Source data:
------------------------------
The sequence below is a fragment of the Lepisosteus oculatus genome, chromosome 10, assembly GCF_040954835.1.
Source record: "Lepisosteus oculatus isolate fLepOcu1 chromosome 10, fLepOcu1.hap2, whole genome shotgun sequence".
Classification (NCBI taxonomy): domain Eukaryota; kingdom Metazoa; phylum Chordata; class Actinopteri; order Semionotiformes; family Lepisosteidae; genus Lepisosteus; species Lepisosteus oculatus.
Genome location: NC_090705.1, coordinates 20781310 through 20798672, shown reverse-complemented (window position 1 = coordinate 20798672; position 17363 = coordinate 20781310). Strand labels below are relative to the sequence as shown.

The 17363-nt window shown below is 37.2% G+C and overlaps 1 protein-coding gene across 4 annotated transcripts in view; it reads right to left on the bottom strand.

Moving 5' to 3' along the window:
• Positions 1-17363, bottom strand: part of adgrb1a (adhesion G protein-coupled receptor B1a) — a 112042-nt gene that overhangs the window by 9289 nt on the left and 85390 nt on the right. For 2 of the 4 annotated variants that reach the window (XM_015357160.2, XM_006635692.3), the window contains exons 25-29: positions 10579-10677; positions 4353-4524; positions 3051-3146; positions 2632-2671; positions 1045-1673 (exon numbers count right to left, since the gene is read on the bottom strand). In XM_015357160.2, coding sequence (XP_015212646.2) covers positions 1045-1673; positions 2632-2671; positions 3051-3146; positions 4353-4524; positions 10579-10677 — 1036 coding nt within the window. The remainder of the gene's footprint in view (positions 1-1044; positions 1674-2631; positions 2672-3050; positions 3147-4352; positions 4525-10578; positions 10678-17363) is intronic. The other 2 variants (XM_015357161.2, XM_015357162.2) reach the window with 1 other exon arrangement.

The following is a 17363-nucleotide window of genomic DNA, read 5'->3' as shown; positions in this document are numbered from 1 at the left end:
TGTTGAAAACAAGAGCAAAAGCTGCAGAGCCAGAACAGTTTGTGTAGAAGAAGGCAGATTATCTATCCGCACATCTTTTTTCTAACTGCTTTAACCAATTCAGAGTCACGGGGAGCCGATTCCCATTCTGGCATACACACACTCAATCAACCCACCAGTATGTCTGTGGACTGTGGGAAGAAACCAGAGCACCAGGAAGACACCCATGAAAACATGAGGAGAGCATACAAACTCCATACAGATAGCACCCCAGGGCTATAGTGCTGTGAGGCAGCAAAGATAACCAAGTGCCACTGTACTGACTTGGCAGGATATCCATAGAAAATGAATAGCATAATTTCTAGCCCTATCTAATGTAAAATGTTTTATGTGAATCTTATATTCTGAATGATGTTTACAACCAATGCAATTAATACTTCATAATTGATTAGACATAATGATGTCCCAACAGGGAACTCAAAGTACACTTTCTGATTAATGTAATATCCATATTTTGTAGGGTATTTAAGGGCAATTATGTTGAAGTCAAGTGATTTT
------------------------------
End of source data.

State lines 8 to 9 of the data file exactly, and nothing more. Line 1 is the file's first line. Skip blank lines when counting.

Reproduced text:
The following is a 17363-nucleotide window of genomic DNA, read 5'->3' as shown; positions in this document are numbered from 1 at the left end:
TGTTGAAAACAAGAGCAAAAGCTGCAGAGCCAGAACAGTTTGTGTAGAAGAAGGCAGATTATCTATCCGCACATCTTTTTTCTAACTGCTTTAACCAATTCAGAGTCACGGGGAGCCGATTCCCATTCTGGCATACACACACTCAATCAACCCACCAGTATGTCTGTGGACTGTGGGAAGAAACCAGAGCACCAGGAAGACACCCATGAAAACATGAGGAGAGCATACAAACTCCATACAGATAGCACCCCAGGGCTATAGTGCTGTGAGGCAGCAAAGATAACCAAGTGCCACTGTACTGACTTGGCAGGATATCCATAGAAAATGAATAGCATAATTTCTAGCCCTATCTAATGTAAAATGTTTTATGTGAATCTTATATTCTGAATGATGTTTACAACCAATGCAATTAATACTTCATAATTGATTAGACATAATGATGTCCCAACAGGGAACTCAAAGTACACTTTCTGATTAATGTAATATCCATATTTTGTAGGGTATTTAAGGGCAATTATGTTGAAGTCAAGTGATTTT